I really enjoyed this blog article from Dharmesh Shah. It’s unbelievable how many startups get into trouble not because their product isn’t having success or their company can’t scale but rather because the co-founders have some “funk” between them that grows to the point that the train goes off the tracks. In a related article I discussed some of the implications of matching up with a co-founder that’s already in the bonus round (see article here titled “Is Your Potential Co-Founder Already in the Bonus Round“). You can read Dharmesh’s post here.
His list includes the following topics:
- How should we divide the shares?
- How will decisions get made?
- What happens if one of us leaves the company?
- Can any of us be fired? By whom? For what reasons?
- What are our personal goals for the startup?
- Will this be the primary activity for each of us?
- What part of our plan are we each unwilling to change?
- What contractual terms will each of us sign with the company?
- Will any of us be investing cash in the company? If so, how is this treated?
- What will we pay ourselves? Who gets to change this in the future?
Just like other forms of relationship, co-founders can “grow apart” over time. What motivated each of them initially can easily change as time goes on. Getting married, having children, experiencing the company at different phases of growth, watching the company culture change as more employees are hired and simply getting wiser over time can all cause personal motivations to change. Discussing the topics in Dharmesh’s list at the outset and then again periodically as the company grows is an ideal way to avoid surprises. If you and your co-founder(s) can recognize the changes in motivation as they occur, it’s much easier to deal with than waiting until someone explodes.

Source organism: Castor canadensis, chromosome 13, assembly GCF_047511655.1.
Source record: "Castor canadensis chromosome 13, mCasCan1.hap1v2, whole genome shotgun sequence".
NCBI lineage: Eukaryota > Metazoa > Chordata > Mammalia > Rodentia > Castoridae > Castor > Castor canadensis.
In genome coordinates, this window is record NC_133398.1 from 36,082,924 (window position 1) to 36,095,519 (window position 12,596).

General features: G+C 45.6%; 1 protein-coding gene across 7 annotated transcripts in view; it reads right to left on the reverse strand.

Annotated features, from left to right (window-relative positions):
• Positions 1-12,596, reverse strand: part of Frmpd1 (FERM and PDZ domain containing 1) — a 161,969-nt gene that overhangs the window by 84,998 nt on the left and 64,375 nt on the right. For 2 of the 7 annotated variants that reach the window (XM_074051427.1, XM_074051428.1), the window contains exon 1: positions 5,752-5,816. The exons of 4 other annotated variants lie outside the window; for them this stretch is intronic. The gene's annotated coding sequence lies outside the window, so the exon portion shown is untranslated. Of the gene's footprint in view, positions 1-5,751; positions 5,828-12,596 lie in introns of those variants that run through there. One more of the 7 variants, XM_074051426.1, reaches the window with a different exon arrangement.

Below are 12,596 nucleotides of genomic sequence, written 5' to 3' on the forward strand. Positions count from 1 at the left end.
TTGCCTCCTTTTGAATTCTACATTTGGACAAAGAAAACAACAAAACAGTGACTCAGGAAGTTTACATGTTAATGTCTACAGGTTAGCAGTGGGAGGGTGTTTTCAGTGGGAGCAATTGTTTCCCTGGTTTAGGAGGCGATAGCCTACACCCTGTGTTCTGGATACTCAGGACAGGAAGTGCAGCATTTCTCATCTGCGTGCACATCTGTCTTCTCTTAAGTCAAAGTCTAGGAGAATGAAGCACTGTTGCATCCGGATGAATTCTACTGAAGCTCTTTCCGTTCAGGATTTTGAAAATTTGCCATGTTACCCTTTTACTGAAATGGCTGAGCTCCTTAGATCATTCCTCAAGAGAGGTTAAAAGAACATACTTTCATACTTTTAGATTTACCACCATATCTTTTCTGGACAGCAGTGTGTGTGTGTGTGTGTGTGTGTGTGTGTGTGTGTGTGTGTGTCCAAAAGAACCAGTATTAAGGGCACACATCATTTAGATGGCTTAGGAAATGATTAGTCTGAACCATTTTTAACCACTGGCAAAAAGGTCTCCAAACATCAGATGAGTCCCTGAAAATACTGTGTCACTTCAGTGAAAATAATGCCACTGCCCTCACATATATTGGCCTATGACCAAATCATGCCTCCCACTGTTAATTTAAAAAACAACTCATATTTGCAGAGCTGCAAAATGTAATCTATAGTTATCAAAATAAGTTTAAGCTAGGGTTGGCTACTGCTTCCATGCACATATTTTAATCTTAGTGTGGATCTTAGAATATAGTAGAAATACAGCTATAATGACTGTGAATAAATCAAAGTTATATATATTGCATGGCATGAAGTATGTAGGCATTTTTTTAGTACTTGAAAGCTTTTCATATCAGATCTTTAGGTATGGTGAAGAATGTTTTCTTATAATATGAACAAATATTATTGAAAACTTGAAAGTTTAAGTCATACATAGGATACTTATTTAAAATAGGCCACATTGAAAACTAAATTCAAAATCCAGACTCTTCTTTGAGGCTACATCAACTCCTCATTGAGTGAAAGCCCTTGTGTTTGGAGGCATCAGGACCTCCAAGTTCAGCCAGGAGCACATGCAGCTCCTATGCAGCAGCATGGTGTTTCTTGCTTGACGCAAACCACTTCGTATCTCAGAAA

Sometimes two founders will create a 2-person board, which eliminates the possibility of a tie-breaking vote. If they wait until there’s a significant conflict to realize a third vote would be helpful to the company, adding that third board seat becomes a very political decision. So consider starting with a 3-person board and making sure that other board member knows where the co-founders stand on the list of questions above. In addition, having one or more formal advisors that are motivated for the company to succeed via their equity compensation but not directly entangled in the co-founder relationship can really help (see related blog articles: Selecting an Advisor, Compensating an Advisor and Maximizing Value From Your Advisor). Often times, your company’s legal counsel will have conflicts of interest in being able to help work through co-founder conflict. So start with advisors and board members.
Wait, there’s much more!!!
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